The Evolution of Josh Hazlewood: 2.0


Sometimes, in a format where the conventional wisdom is that unpredictability is key, the smartest thing to do is to be predictable.

That’s the conclusion Josh Hazlewood drew after a T20 trip that started in the Caribbean, swung by Bangladesh and ended up in the United Arab Emirates during a successful stint with the Chennai Super Kings during the IPL.

Hazlewood is a classic try-pitcher, his metronomic line and length targeting the top of the stump or the channel just outside of it and wears down hitters until they make a mistake.

But there’s little time to wear out in the shorter format, and consistency can veer dangerously into the realm of predictability for hitters who enjoy runs over time in the crease.

Australia’s first two games against the West Indies in July brought very different results for Hazlewood.

In the first game of the series, Hazlewood took 3 wickets and conceded just 12 points and, as Australia lost the game, his performance suggested that his lack of experience in the format would not be a obstacle to selection in Australia’s starting lineup in the T20 World Cup.

By the next game the West Indies hitters had learned their lesson; they knew where Hazlewood was likely to play and instead of standing still at the crease, Lendl Simmons and Shimron Hetmyer moved around and charged, removing line and length from the equation.

The result? Hazlewood finished 1 for 39 over his four overs.

“It obviously worked for the first game and then I think it’s about being proactive to get ahead of the batsman and trying to, I guess, get a feel for when they’re going to chase me and hit me. of that length and kind of get a head start when I can, ”Hazlewood said at the time.

“So I think it’s just about being unpredictable against those type of hitters and you know those are big limits and they’ve hit the ball so far and so cleanly.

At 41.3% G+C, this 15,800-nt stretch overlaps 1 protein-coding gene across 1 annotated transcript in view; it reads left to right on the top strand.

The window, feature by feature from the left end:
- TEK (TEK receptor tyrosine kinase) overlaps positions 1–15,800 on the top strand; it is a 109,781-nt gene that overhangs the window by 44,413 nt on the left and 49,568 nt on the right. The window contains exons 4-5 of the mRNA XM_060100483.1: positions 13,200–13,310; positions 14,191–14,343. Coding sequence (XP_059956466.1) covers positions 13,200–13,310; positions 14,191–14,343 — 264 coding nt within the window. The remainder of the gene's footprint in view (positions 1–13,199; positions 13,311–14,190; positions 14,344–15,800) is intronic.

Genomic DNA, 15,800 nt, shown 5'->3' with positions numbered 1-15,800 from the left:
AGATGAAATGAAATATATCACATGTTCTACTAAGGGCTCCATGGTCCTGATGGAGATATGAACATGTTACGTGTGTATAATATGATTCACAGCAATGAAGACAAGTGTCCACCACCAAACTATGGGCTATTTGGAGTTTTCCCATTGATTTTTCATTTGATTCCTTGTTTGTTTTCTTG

“I think it’s about being proactive and getting ahead of the curve when you can and you’re probably learning the more you play in this format.”

On the difficult terrains of Bangladesh, Hazlewood made more frequent use of the knuckle ball and in four matches he took seven wickets and was Australia’s cheapest quick pitcher in another series loss.

But after working with CSK coach Stephen Fleming and bowling consultant Eric Simons, Hazlewood has come full circle.

“Funny you say it like that,” Hazlewood said when reminded of his words about predictability in the Caribbean. “I’ve probably almost gone the other way now.

“Spending some time in Chennai with Stephen Fleming and Eric Simons, just chatting about you know hitters are probably expecting that.

“If you’re hit for four or six, they’re probably expecting something different the next ball.

“I think it’s a little different here too, but they’re expecting something different, so keep doing the same thing and get them to hit four or six of your good deliveries, right above the stumps.” , a hard length.

“And it seemed to work the last few weeks at IPL and then again [against South Africa] so again, it’s different conditions, different countries, so you’re going to weigh that and go ahead with what works best.